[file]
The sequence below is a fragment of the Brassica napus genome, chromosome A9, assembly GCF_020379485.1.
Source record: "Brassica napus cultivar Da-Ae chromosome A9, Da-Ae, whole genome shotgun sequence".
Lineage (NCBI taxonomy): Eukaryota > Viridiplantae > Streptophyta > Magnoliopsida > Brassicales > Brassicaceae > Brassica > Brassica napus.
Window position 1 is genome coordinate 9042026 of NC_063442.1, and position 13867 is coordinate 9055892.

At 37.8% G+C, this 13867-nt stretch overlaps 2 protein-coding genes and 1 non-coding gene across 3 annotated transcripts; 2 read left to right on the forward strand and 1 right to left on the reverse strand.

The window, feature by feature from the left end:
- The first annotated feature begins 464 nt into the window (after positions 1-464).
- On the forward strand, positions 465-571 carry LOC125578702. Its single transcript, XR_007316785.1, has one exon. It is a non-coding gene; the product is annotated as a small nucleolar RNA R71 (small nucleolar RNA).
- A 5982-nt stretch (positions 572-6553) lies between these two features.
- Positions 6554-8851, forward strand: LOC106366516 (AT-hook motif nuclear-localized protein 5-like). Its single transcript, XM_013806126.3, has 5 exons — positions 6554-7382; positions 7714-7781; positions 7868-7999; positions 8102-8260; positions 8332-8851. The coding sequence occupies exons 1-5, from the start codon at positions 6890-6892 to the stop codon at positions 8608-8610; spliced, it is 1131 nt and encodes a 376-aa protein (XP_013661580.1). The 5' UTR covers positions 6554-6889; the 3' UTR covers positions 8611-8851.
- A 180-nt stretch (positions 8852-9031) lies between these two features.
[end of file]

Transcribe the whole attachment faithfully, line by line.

The sequence below is a fragment of the Brassica napus genome, chromosome A9, assembly GCF_020379485.1.
Source record: "Brassica napus cultivar Da-Ae chromosome A9, Da-Ae, whole genome shotgun sequence".
Lineage (NCBI taxonomy): Eukaryota > Viridiplantae > Streptophyta > Magnoliopsida > Brassicales > Brassicaceae > Brassica > Brassica napus.
Window position 1 is genome coordinate 9042026 of NC_063442.1, and position 13867 is coordinate 9055892.

At 37.8% G+C, this 13867-nt stretch overlaps 2 protein-coding genes and 1 non-coding gene across 3 annotated transcripts; 2 read left to right on the forward strand and 1 right to left on the reverse strand.

The window, feature by feature from the left end:
- The first annotated feature begins 464 nt into the window (after positions 1-464).
- On the forward strand, positions 465-571 carry LOC125578702. Its single transcript, XR_007316785.1, has one exon. It is a non-coding gene; the product is annotated as a small nucleolar RNA R71 (small nucleolar RNA).
- A 5982-nt stretch (positions 572-6553) lies between these two features.
- Positions 6554-8851, forward strand: LOC106366516 (AT-hook motif nuclear-localized protein 5-like). Its single transcript, XM_013806126.3, has 5 exons — positions 6554-7382; positions 7714-7781; positions 7868-7999; positions 8102-8260; positions 8332-8851. The coding sequence occupies exons 1-5, from the start codon at positions 6890-6892 to the stop codon at positions 8608-8610; spliced, it is 1131 nt and encodes a 376-aa protein (XP_013661580.1). The 5' UTR covers positions 6554-6889; the 3' UTR covers positions 8611-8851.
- A 180-nt stretch (positions 8852-9031) lies between these two features.